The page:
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Why, What, How?

July 31, 2012

Yesterday was another milestone in cancer treatment: the official enrolment in the ipilimumab as standard of care trial. I am answering these three questions pretty frequently so I thought I would share them here: Why, What, How? Why are you having infusion therapy? What does that entail? How are you feeling?

With the assumption that because, not sure, and okay are not sufficient answers, I will elaborate.

Why are we choosing infusion therapy? First of all, you need to understand a little bit more about melanoma than you might already. It truly is the gift that keeps on giving. It has anywhere from a 30-80% rate of recurrence. The incidence of recurrence is greater depending on ulceration, regional lymph node involvement, and mitotic growth. I have all three. The only thing, and it is a big thing, that I don’t have is distant metastasis. All of the things, except three lymph nodes, that have been removed were free of cancer. But those three little lymph nodes may or may not have had time to plant the cancer somewhere else in my body. We don’t know. We will repeat the PET scan and the MRI of my head to ensure that I have “no evidence of disease” but that will only show us disease of a certain size and has no guarantee against microscopic disease. As I told the surgeon, my mother had a clean PET scan and was dead 18 months later. Then I started to cry. Then the med student started to cry. There are a whole lot of unknowns that we have to deal with and I hear the voice of Effie Trinket resounding in my head, “May the awds be evah in yoahh favaaah” They are not. Thus, we do everything we can to shift the balance. Second, we are trying to be the most diligent we can with the knowledge that we have right now. That means that we do everything in our power to limit any recurrence. We take the drugs. We just do. Chris and I both have too much experience with medicine, especially the life and death kind, to know that there are things worse than death. We minimize that risk wherever possible. If we did nothing and went the route of “monitor it” and it recurred in a place that they couldn’t operate or it wasn’t detected in time to isolate, I would never forgive myself, not to mention the hell that I would put my family through. It is not about believing that I am healed, it is not about limiting the power of God, it is every bit about making the best decision for us and being the best stewards of the knowledge and choices we have been given. I repeat, we suck it up. We just get it done.

Second, what does that entail? The study I have entered is to test an already approved drug and its efficacy against recurrence. The drug I might be getting—Ipilimumab—has been approved for stage 4 and recurrent disease. If my lung had, indeed, been melanoma, this drug would be the first choice. If the melanoma comes back, it will be the first choice, after surgery, to kill off the cancer. The study is trying to define if it is better to use this drug immediately after diagnosis and try to prevent recurrence from the outset or wait until there is a visible mass of cells and then attack. It would seem obvious, right? Not until it is proven. So here is how it will work: I will repeat the scans and do some lab work. If everything is still cancer free I will be randomized to a drug. I will either receive the current standard of care—Interferon alpha, or I will receive one of two doses of ipi, a low dose or a high dose. They don’t know which is most effective. There is Effie again, may the awds be evah in yoahh favaaah. Only this time, they are. I have a two thirds chance of getting the drug that every doctor thus far and everything I have read says is my best chance for preventing disease. I will begin infusions the following week. The courses of treatment are very different so there is no way to blind the study and I will know which path I am taking. I am not going to muddy the waters with the details beyond that save to say, Interferon is a consolation prize.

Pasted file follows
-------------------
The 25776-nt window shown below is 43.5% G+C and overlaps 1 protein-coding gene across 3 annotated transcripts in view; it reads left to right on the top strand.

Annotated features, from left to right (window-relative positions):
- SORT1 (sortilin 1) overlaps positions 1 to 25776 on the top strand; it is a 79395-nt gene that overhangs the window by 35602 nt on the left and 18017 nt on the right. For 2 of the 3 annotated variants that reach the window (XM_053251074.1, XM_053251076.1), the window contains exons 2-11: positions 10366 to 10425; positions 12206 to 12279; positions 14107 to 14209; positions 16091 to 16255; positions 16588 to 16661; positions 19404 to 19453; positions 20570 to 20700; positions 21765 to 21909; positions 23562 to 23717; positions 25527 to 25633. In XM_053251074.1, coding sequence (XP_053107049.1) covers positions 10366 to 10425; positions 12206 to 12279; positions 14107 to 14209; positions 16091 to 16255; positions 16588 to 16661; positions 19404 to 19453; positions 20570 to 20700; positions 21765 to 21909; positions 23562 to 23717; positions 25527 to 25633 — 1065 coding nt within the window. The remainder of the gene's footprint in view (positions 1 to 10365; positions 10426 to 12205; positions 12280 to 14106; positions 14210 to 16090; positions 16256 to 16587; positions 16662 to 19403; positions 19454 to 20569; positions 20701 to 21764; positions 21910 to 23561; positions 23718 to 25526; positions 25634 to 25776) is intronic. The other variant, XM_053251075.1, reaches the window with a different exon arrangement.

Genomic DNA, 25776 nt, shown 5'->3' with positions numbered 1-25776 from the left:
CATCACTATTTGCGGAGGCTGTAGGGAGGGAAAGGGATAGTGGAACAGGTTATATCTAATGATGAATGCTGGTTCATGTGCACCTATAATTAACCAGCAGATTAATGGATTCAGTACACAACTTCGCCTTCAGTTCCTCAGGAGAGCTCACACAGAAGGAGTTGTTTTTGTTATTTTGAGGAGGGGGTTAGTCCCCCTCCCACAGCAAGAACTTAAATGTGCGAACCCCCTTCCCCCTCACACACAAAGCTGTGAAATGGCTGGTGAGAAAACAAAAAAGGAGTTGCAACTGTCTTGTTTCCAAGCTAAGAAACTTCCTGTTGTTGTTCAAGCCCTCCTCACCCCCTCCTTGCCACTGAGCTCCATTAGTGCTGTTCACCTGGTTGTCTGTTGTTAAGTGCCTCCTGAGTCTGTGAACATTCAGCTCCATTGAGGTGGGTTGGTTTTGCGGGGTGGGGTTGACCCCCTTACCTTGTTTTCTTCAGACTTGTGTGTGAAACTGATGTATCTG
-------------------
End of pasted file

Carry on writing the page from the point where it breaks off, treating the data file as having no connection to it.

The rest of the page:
Finally, how am I feeling? Okay. I might go as far to say good. I am sleeping better, I am able to exercise again and it feels GOOD. My leg pain is mostly gone but still has a fair amount of dysesthesia. Chris taught me that word. It means “it doesn’t feel right but I can’t really think of a good way to describe what it actually feels like”. It tingles sometimes, it burns sometimes, sometimes it feels like the top half of my leg is asleep (imagine the top half of your leg feeling asleep and the bottom half feeling normal, it’s disconcerting). We are moving forward in the treatment plan and I feel like I am no longer in a free fall or even a holding pattern. The depression that has been hanging over me like a dense fog the last few weeks has lifted and I feel more myself than I have in months. All of those are good things. Some of those things are great. We are praying for the ipi and not the interferon, we are still anxious. Anytime I have a scan there is always the possibility that it will have a spot or blemish or something. That part always induces some level of anxiety.

We are doing okay. We are being diligent. We are keeping the faith.

How about you?

One Comment leave one →
  1. Melissa permalink
    August 3, 2012 1:29 am

    I will be praying for ipi. Hang in there girl, you have always been a fighter.

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